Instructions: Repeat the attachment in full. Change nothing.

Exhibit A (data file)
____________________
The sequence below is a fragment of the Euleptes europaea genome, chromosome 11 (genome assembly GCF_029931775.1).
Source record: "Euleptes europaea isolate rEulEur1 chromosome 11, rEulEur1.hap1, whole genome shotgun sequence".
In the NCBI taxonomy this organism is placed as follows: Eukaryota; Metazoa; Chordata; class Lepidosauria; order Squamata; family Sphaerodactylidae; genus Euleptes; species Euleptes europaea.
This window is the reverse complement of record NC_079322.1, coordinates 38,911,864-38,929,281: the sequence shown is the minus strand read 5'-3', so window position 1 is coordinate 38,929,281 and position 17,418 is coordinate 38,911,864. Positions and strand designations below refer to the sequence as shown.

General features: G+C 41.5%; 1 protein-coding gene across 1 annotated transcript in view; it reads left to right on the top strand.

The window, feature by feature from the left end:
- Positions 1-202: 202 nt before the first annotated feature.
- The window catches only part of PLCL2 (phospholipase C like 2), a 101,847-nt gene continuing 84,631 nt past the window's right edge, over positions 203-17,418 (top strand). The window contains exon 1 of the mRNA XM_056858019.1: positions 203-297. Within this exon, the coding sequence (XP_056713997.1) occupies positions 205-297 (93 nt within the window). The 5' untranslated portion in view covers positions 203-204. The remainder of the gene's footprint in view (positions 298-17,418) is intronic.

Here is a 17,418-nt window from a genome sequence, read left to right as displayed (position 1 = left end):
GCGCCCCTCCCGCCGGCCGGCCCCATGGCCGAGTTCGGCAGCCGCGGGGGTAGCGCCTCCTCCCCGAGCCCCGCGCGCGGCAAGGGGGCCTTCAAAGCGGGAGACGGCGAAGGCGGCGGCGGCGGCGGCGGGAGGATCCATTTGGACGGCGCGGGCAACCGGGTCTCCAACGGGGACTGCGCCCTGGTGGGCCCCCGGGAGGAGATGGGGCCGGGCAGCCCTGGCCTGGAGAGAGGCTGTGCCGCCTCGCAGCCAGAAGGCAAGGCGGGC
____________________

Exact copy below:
The sequence below is a fragment of the Euleptes europaea genome, chromosome 11 (genome assembly GCF_029931775.1).
Source record: "Euleptes europaea isolate rEulEur1 chromosome 11, rEulEur1.hap1, whole genome shotgun sequence".
In the NCBI taxonomy this organism is placed as follows: Eukaryota; Metazoa; Chordata; class Lepidosauria; order Squamata; family Sphaerodactylidae; genus Euleptes; species Euleptes europaea.
This window is the reverse complement of record NC_079322.1, coordinates 38,911,864-38,929,281: the sequence shown is the minus strand read 5'-3', so window position 1 is coordinate 38,929,281 and position 17,418 is coordinate 38,911,864. Positions and strand designations below refer to the sequence as shown.

General features: G+C 41.5%; 1 protein-coding gene across 1 annotated transcript in view; it reads left to right on the top strand.

The window, feature by feature from the left end:
- Positions 1-202: 202 nt before the first annotated feature.
- The window catches only part of PLCL2 (phospholipase C like 2), a 101,847-nt gene continuing 84,631 nt past the window's right edge, over positions 203-17,418 (top strand). The window contains exon 1 of the mRNA XM_056858019.1: positions 203-297. Within this exon, the coding sequence (XP_056713997.1) occupies positions 205-297 (93 nt within the window). The 5' untranslated portion in view covers positions 203-204. The remainder of the gene's footprint in view (positions 298-17,418) is intronic.

Here is a 17,418-nt window from a genome sequence, read left to right as displayed (position 1 = left end):
GCGCCCCTCCCGCCGGCCGGCCCCATGGCCGAGTTCGGCAGCCGCGGGGGTAGCGCCTCCTCCCCGAGCCCCGCGCGCGGCAAGGGGGCCTTCAAAGCGGGAGACGGCGAAGGCGGCGGCGGCGGCGGCGGGAGGATCCATTTGGACGGCGCGGGCAACCGGGTCTCCAACGGGGACTGCGCCCTGGTGGGCCCCCGGGAGGAGATGGGGCCGGGCAGCCCTGGCCTGGAGAGAGGCTGTGCCGCCTCGCAGCCAGAAGGCAAGGCGGGC